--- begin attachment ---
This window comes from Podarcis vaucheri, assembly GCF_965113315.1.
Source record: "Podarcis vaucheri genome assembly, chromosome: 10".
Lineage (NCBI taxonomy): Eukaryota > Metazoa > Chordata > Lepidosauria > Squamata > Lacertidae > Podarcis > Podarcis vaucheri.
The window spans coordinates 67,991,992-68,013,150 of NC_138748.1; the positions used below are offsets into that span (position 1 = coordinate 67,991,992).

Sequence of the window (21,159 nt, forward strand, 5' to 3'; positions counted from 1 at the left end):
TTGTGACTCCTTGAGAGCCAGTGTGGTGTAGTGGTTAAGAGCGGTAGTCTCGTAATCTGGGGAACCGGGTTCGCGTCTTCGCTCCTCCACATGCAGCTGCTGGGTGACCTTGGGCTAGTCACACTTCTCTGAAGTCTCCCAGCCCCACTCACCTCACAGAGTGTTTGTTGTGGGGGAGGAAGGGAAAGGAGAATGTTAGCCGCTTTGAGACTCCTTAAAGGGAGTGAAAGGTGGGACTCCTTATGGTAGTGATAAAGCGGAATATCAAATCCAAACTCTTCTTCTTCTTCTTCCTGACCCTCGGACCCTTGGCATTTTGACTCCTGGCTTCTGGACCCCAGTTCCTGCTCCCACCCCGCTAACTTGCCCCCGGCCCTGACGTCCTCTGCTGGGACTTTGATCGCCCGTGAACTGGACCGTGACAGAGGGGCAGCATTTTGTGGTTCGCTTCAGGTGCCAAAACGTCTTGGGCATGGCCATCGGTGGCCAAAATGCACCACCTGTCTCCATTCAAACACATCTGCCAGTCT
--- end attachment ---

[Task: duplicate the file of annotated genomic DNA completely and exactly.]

This window comes from Podarcis vaucheri, assembly GCF_965113315.1.
Source record: "Podarcis vaucheri genome assembly, chromosome: 10".
Lineage (NCBI taxonomy): Eukaryota > Metazoa > Chordata > Lepidosauria > Squamata > Lacertidae > Podarcis > Podarcis vaucheri.
The window spans coordinates 67,991,992-68,013,150 of NC_138748.1; the positions used below are offsets into that span (position 1 = coordinate 67,991,992).

Sequence of the window (21,159 nt, forward strand, 5' to 3'; positions counted from 1 at the left end):
TTGTGACTCCTTGAGAGCCAGTGTGGTGTAGTGGTTAAGAGCGGTAGTCTCGTAATCTGGGGAACCGGGTTCGCGTCTTCGCTCCTCCACATGCAGCTGCTGGGTGACCTTGGGCTAGTCACACTTCTCTGAAGTCTCCCAGCCCCACTCACCTCACAGAGTGTTTGTTGTGGGGGAGGAAGGGAAAGGAGAATGTTAGCCGCTTTGAGACTCCTTAAAGGGAGTGAAAGGTGGGACTCCTTATGGTAGTGATAAAGCGGAATATCAAATCCAAACTCTTCTTCTTCTTCTTCCTGACCCTCGGACCCTTGGCATTTTGACTCCTGGCTTCTGGACCCCAGTTCCTGCTCCCACCCCGCTAACTTGCCCCCGGCCCTGACGTCCTCTGCTGGGACTTTGATCGCCCGTGAACTGGACCGTGACAGAGGGGCAGCATTTTGTGGTTCGCTTCAGGTGCCAAAACGTCTTGGGCATGGCCATCGGTGGCCAAAATGCACCACCTGTCTCCATTCAAACACATCTGCCAGTCT